I know it's an adjective, but I googled it, and found it in an article about John McEnroe, specifically, "a rancoring go-to-hell beast".

I was wondering if it is okay to use the word as if it were a verb?

  • There's no such word and the quote should have used rancorous.
    – Joe Dark
    Commented Nov 8, 2014 at 13:01
  • Look here: en.wikipedia.org/wiki/User:Tony1/Noun_plus_-ing
    – Kris
    Commented Nov 8, 2014 at 14:12
  • It's hard to understand why the writer insisted on using rancoring when he or she could instead have used queruling.
    – Sven Yargs
    Commented Sep 2, 2017 at 23:46

1 Answer 1


It's perfectly ok to use rancoring as suggested in the quote, if one doesn't care whether listeners or readers understand, or if one is willing to risk being laughed at. (That is, rancoring has a rather clumsy tone. Like rancoring, saddle-burring would be an ad hoc construction, but it seems to me less clumsy.)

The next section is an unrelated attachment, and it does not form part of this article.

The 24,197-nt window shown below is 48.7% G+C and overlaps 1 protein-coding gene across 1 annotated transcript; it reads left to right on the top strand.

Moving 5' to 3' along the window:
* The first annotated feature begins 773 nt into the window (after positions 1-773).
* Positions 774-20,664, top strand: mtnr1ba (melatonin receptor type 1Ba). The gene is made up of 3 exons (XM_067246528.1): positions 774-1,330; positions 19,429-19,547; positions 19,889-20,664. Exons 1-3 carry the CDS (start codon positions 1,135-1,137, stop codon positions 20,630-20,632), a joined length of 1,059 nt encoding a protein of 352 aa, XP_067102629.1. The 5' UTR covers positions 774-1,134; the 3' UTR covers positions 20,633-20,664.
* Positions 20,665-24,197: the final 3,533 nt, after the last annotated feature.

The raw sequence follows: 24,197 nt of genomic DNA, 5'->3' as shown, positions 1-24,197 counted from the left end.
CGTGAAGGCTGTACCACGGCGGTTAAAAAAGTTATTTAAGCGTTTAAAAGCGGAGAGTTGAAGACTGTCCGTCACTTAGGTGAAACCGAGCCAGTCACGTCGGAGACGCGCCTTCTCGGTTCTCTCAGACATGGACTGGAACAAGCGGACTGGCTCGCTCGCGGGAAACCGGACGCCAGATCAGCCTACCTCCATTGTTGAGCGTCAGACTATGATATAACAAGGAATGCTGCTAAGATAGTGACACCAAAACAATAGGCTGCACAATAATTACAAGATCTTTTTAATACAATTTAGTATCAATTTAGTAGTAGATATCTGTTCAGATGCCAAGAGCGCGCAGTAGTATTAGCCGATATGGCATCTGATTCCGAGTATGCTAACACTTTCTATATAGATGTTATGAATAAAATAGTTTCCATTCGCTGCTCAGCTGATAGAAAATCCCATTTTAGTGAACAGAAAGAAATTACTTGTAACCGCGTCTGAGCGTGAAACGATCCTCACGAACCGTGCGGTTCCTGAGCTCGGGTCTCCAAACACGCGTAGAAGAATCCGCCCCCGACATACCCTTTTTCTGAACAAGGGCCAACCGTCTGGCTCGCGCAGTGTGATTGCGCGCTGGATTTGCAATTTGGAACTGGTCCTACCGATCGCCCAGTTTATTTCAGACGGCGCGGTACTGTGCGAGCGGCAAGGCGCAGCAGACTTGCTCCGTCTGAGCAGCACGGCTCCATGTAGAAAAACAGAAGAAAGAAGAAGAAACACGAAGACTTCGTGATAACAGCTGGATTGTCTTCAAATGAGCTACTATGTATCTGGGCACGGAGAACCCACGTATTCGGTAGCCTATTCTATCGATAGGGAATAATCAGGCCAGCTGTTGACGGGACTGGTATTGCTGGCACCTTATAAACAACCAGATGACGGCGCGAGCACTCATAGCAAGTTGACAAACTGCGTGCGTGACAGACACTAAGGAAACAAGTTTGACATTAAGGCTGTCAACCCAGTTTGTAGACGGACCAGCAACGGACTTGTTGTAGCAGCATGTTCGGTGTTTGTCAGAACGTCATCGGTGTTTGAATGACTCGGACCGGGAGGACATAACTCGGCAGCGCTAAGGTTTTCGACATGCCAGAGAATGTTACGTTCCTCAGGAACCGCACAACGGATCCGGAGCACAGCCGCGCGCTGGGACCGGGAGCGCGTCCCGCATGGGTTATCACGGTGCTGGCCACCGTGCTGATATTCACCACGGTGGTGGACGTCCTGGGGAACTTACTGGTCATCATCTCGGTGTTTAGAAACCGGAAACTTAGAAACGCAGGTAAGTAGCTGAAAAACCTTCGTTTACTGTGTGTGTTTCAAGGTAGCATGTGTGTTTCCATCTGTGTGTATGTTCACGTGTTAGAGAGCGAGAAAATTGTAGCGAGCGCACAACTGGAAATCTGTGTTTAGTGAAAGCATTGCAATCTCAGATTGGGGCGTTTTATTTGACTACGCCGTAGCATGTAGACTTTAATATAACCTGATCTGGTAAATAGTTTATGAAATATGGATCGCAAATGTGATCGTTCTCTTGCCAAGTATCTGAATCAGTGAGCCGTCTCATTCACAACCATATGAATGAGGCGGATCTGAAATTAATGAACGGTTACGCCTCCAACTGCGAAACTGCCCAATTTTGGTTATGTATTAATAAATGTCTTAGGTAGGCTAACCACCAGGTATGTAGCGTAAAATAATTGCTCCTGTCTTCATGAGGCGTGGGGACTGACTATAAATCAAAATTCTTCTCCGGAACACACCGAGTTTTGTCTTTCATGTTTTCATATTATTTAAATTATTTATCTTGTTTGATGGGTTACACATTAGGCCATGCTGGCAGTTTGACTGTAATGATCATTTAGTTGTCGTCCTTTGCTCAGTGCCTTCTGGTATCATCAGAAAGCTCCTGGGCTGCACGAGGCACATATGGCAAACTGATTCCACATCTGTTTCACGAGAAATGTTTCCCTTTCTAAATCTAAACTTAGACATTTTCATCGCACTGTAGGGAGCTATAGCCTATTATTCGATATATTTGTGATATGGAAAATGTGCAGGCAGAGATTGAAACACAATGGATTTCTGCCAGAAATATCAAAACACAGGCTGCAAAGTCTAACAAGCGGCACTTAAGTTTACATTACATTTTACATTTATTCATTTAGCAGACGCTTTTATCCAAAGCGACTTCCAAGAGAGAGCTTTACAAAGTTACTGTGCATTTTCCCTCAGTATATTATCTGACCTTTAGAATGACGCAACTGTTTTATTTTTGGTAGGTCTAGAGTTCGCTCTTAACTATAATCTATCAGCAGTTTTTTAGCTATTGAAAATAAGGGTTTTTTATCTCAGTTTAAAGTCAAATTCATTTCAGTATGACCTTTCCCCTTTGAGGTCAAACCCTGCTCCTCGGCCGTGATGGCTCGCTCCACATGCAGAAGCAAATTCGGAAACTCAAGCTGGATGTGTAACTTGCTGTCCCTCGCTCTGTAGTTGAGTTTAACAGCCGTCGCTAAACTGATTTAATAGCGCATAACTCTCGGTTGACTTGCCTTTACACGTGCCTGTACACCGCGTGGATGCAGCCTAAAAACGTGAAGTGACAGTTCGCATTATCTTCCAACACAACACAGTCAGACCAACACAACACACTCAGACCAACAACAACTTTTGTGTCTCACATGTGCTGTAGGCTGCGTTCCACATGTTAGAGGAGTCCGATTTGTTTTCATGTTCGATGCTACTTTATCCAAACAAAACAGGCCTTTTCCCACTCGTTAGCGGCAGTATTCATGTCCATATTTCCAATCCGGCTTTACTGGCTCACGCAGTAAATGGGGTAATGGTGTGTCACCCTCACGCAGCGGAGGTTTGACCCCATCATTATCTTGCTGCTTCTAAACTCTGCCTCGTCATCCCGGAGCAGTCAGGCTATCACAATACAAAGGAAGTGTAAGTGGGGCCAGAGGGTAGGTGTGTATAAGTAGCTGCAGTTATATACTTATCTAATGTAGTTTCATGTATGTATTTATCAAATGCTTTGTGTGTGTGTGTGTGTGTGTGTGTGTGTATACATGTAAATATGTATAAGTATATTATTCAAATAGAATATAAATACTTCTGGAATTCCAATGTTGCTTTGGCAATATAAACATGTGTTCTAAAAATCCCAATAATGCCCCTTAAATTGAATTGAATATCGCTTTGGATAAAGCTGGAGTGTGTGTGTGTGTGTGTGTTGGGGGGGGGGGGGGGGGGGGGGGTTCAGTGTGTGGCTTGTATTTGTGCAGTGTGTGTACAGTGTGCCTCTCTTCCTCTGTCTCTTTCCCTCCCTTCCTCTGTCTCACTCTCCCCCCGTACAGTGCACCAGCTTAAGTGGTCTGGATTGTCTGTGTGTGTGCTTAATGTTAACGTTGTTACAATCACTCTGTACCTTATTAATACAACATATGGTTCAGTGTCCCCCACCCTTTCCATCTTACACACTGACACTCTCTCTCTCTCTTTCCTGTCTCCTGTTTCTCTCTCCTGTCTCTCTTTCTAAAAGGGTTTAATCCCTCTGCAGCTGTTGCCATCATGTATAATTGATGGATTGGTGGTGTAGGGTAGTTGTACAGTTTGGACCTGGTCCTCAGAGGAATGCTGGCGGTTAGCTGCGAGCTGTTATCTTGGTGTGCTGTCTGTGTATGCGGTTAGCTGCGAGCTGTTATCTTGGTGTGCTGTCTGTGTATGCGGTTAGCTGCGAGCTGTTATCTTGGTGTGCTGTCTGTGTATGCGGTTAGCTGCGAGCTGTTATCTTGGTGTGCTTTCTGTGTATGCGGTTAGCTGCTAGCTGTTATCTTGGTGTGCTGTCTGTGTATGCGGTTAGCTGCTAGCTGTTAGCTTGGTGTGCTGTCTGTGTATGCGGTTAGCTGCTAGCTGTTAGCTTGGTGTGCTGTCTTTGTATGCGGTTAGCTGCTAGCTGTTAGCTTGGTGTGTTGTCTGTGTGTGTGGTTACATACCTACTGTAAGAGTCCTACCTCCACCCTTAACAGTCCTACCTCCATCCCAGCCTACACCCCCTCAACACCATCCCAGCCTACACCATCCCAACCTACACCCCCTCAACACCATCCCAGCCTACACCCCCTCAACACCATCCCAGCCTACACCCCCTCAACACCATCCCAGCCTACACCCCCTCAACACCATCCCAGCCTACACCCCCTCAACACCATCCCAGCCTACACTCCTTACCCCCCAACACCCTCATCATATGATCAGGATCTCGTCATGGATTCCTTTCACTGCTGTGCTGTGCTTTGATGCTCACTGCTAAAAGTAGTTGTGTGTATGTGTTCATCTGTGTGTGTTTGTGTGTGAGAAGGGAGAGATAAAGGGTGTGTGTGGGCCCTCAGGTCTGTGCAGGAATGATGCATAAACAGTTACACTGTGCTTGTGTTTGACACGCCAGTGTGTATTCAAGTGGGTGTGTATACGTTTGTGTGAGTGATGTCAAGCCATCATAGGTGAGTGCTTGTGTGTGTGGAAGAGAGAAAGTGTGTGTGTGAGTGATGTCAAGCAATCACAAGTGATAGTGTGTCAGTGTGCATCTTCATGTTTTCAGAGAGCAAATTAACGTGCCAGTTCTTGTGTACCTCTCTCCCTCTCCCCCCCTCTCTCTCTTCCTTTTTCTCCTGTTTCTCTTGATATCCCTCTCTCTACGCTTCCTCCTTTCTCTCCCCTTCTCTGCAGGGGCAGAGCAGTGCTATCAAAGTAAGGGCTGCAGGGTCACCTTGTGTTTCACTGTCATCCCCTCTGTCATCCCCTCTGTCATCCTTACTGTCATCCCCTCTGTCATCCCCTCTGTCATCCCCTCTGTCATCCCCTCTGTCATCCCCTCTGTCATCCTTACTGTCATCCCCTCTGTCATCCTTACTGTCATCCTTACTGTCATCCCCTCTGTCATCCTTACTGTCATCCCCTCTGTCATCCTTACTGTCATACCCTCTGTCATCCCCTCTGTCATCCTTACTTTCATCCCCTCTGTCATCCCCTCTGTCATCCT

The adjectival form of noun rancor is rancorous, but “a rancorous go-to-hell beast” puts less emphasis on the subject's role in causing rancor than does “a rancoring go-to-hell beast”.

Terms like rancorous and abrasive (“Being rough and coarse in manner or disposition; causing irritation”) usually would be used rather than rancoring. Irritating and festering would emphasize the subject's role slightly more, but irritating is weak and festering might be misunderstood. Phrasing like “a rough-tongued go-to-hell beast” might well work best.

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